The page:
You only need one thing to start making combination pallets: a dismantling machine. Buy one that is best for your particular company. Pallet shops already have everything else they need.

I recommend that when you dismantle pallets and recover wood, that you sort boards by thickness, not length. A lot of companies will sort by length. New pallet builders love recyclers that sort used wood by length because they will wind up making pallets that have deck boards of different thicknesses, and the pallets will teeter because they are uneven. Sort by thickness, then cut the material to size when you need it. I suggest sorting by three thicknesses: 1/2-inch, 3/4-inch, and 5/8-inch.

The worst thing you can do is to build a huge inventory of sized boards. I visited a pallet shop once and the owner bragged about having thousands of used boards that cost only 9 cents each. But what good are they if you never use them and theyíre turning black outdoors? Figure out your real cost. If you donít use it, donít dismantle it. Find some other way to dispose of the pallet.

You wouldnít believe the profit margin difference if you take two new stringers and put a used stringer in the middle. The customer is not going to say a word. All he wants is something to move his product on thatís not going to break, and this kind of combination pallet will accomplish that.

Some companies that only make new pallets look down on the combination pallet market. They could get more customers by selling them a combination pallet. They also would be providing a valuable service to customers by taking away the unwanted pallets ó customers may be paying someone else to haul them away.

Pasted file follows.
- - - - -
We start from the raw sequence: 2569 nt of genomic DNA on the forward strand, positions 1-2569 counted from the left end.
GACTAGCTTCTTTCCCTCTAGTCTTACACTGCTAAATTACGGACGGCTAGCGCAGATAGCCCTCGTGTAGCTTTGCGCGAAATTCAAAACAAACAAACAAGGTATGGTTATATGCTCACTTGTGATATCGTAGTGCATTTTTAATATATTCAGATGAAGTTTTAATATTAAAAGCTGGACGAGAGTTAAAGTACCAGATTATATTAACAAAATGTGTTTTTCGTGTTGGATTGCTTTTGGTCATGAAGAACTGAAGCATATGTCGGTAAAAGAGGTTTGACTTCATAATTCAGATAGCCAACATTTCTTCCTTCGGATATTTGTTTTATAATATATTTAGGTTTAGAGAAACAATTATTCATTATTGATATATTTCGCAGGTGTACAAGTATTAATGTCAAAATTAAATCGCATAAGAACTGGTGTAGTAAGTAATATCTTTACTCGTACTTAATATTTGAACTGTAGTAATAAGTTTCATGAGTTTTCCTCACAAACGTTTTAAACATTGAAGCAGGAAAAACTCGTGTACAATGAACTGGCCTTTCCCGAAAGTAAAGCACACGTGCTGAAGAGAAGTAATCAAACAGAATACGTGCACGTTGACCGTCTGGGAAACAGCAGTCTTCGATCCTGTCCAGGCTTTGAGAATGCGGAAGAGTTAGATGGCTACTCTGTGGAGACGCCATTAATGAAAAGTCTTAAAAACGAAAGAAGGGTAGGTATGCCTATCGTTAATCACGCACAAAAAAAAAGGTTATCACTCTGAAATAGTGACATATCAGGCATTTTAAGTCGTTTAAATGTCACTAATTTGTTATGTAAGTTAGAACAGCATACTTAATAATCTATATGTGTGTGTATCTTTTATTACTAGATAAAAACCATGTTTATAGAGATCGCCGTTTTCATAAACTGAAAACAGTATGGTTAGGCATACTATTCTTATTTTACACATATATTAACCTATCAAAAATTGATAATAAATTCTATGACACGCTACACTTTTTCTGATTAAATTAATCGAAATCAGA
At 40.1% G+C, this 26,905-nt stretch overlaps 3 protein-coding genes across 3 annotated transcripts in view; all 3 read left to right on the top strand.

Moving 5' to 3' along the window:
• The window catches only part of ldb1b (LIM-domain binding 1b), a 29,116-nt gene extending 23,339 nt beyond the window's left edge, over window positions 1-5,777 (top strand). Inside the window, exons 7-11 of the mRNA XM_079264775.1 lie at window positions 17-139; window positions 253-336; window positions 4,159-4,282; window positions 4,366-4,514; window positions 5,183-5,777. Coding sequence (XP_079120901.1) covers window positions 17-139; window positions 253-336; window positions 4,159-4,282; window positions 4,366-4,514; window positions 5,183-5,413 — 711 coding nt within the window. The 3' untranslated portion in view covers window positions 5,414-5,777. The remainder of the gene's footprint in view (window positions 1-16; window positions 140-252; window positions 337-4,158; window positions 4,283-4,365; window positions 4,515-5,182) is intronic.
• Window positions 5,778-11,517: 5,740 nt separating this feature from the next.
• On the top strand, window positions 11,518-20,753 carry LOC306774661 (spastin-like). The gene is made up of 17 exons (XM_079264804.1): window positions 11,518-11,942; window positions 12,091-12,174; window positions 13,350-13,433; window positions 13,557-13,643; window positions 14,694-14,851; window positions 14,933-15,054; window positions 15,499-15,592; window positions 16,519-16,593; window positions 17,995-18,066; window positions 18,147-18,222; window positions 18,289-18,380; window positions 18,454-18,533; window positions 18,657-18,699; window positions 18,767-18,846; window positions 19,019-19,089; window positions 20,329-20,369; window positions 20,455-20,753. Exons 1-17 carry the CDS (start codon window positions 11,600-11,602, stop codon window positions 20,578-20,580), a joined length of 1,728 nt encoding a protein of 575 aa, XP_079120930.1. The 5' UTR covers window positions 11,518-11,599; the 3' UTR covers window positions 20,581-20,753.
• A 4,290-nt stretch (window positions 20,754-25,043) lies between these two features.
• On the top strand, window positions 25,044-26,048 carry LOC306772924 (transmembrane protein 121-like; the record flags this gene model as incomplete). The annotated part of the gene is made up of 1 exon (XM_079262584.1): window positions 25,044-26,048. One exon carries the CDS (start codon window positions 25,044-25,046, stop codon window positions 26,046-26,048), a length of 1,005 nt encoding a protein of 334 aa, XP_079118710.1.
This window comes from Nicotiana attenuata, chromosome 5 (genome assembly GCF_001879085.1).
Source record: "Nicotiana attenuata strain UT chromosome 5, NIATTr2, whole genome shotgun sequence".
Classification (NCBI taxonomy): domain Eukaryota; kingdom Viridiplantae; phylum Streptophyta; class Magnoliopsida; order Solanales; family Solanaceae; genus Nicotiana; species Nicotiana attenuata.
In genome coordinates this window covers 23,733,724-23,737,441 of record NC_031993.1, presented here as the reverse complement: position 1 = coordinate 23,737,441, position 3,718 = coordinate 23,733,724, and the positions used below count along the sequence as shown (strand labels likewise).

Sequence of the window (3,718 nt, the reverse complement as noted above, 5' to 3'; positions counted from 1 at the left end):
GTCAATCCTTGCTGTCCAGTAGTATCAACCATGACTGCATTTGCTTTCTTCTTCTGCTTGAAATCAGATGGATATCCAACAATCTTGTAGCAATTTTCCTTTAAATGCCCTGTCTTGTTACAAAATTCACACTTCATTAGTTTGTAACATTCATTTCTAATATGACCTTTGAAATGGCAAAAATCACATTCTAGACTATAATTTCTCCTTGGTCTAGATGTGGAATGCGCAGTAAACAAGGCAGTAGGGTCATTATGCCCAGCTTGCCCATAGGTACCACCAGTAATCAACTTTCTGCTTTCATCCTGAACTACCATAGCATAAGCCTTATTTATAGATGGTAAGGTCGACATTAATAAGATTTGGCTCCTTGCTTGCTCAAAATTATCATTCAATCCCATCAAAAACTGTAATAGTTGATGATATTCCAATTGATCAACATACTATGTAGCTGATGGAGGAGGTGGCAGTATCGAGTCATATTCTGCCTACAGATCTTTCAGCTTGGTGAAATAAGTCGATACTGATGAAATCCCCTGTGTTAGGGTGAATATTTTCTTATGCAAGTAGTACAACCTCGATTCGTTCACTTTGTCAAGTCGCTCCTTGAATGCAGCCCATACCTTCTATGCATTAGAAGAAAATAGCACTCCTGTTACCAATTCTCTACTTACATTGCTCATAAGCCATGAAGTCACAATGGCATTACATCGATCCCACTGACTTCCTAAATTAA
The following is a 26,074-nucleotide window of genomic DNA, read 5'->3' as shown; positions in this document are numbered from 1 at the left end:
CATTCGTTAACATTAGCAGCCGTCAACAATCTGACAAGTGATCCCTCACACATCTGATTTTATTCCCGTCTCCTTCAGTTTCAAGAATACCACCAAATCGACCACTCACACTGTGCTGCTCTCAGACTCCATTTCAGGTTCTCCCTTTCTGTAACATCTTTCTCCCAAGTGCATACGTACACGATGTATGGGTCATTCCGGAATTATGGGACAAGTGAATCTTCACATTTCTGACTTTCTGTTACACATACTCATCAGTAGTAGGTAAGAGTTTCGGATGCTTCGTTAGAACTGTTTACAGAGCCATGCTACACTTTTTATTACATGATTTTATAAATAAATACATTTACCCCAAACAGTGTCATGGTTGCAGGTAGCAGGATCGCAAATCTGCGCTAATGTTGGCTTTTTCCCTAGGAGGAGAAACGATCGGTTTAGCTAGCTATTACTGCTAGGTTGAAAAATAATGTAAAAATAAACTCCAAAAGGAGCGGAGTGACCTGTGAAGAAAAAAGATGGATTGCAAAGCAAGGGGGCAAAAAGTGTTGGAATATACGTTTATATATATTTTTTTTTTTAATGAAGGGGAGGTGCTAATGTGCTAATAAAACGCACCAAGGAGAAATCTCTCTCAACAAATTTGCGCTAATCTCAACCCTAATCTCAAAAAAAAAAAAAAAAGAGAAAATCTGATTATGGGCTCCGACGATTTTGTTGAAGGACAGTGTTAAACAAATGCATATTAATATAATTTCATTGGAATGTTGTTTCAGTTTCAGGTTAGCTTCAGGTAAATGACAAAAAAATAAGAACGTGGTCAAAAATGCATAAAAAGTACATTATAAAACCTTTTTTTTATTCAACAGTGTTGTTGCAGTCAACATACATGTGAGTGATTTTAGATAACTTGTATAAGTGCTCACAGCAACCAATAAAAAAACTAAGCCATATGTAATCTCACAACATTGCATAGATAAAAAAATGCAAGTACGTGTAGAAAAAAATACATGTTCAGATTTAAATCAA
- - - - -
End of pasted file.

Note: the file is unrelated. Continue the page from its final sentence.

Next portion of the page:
I canít emphasize enough the importance of providing this kind of service to businesses. Unwanted or scrap pallets are a major headache for companies. They take up space, theyíre an aggravation to deal with, and they cost them disposal money.

For example, I supplied pallets for 22 years to a company that manufactured automotive radiators for General Motors. They decided to switch to corrugated pallets, so I built the corrugated pallets for them. One day I asked them why they switched to corrugated. The answer was because they could put in a baler and eliminate their solid waste disposal problem. Their yard had been filling up with wood pallets they didnít need. If you donít start cleaning up the unwanted pallets from your customerís lot, youíre either going to end up in the corrugated market, or the plastic market, or youíre going to hurt the pallet industry.

Sure, a wooden pallet is cheaper. It costs less to make than corrugated. But companies like General Motors donít care. Theyíre more concerned with the cost of hauling away used pallets.

If we donít change the mentality of this industry, there are going to be a lot of blue pallets out there, or whatever color some rental company uses. A lot of big companies are looking at rental. And if pallet companies donít solve the scrap problems of their customers, rental is going to continue to take a bigger share of the market.